How does the candidate handle interruptions, breaks in routine, and last-minute changes?

Why Ask This Question?

This is the foundation of the administrative support worker in corporate America: flexibility, adaptability, and multitask orientation. Any kind of superior-subordinate relationship requires the subordination of one party's needs to the other's—especially in an intimate working relationship with a personal or administrative assistant. Of course, staff accountants need to subordinate their needs to the demands of the accounting manager. But such relationships are typically less dependent on each other and allow for greater flexibility in response time. So use this question when evaluating workers whose schedules and priorities will need to mirror yours rather closely.

Analyzing the Response

There are two basic ways that people coordinate the activities on their desks. Some need to complete one project and tie up all the loose ends before moving on to another task. Others pride themselves on their ability to juggle multiple tasks and keep a number of balls in the air simultaneously. Obviously, those who fit the second profile typically respond to last-minute changes more effectively than those who innately need to complete one task before moving on to another.

How to Get More Mileage out of the Question. You might also ask the former supervisor a question along the lines of:

''Maggie, my needs change on a dime, and I really would be a challenging boss if I hired someone who got flustered under pressure. How does a break in the routine throw George off? What's the worst scenario you could think of where he really became unwound by a last-minute change?''

This question adds a behavioral element to your reference check in that you ask for concrete, historical evidence of how the candidate performed on the job. Behavioral formats work very well in reference checks, just as they do in interviews, so apply this technique for your really important issues.

How would you grade the candidate's commitment to project completion?

Why Ask This Question?

Administrative support workers may be task-oriented or they may be project-oriented. They may assume a strict interpretation of their job responsibilities or demonstrate a mentality for going outside of the box. They may require a structured environment with lots of feedback and direction or a very hands-off management style to succeed. But the bottom line is that projects must be completed on time and accurately. There is simply no excuse for mediocre work product.

Analyzing the Response

Project completion means follow-through. You've probably supervised people who walked around the office with legal pads jotting down anything and everything that needed to be done as ideas came to them. You've most likely also supervised people who had the best intentions of seeing a project through to completion but who tried to keep everything in their heads no matter how quickly you threw new information their way.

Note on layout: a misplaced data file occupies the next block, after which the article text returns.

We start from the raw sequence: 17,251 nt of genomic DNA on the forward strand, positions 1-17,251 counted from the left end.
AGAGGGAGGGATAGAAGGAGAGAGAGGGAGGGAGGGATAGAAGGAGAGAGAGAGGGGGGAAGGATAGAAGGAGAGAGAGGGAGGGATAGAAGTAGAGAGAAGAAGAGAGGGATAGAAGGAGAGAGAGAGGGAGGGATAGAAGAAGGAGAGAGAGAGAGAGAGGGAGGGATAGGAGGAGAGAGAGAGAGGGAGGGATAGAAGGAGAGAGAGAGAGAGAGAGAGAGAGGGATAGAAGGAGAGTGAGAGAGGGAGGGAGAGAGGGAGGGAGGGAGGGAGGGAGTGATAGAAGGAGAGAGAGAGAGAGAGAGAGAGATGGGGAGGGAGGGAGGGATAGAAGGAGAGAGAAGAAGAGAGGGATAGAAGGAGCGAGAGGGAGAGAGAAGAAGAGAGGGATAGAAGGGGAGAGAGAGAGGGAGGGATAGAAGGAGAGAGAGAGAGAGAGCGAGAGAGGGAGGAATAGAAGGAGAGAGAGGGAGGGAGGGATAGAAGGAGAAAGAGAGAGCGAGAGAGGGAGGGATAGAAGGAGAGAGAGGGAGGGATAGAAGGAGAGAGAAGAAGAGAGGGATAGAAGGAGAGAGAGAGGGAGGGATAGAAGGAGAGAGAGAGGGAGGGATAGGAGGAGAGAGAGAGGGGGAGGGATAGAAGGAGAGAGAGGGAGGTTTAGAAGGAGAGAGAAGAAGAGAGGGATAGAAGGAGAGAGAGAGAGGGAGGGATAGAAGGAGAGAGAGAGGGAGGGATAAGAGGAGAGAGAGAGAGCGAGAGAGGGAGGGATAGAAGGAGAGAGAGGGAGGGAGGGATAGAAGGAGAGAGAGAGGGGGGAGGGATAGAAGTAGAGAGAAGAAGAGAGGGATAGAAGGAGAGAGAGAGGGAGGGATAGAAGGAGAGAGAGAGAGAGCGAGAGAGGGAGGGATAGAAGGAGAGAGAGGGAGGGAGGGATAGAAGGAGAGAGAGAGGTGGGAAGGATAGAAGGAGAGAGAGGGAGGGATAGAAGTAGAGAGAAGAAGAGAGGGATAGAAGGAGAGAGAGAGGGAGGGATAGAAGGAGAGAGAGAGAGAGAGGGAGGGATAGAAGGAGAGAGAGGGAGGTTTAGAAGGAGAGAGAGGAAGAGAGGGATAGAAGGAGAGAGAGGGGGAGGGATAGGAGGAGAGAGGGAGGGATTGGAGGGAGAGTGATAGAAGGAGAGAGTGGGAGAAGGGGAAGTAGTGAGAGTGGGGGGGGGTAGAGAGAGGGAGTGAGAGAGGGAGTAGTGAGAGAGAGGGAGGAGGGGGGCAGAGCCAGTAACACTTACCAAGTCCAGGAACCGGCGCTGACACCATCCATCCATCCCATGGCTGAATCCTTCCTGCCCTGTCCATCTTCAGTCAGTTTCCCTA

Most managers are big fans of daily planners and to-do lists because they represent physical proof that new information is being stored for future action. Of course, people have different capacities for staying on top of their work. However, you'll most likely have more empathy for the employee who writes something down and doesn't get to it than for the worker who simply forgets details of particular assignments. If detailed follow-through is a critical skill that will separate winners from losers in your business, then run this question up the flagpole to see what results you gather.

How to Get More Mileage out of the Question. If a past employer says that the individual's follow-through could be better, question:

''Give me an example of the types of assignments she falls down on. Are they immediate tasks that don't get done, or does Mary Jo have difficulty completing longer-term projects?''

''Does Mary Jo write her planned activities down on a to-do list, and if not, would that kind of time management tool help?''

''How fixable is the problem? Is it a matter of her not understanding what's expected of her? Does she have problems comprehending the work in general? Or does she simply forget?''

''How committed is she to developing better follow-through skills?''

By using these kinds of qualifying questions, you should be better prepared to dissect responses that beg for more clarity.

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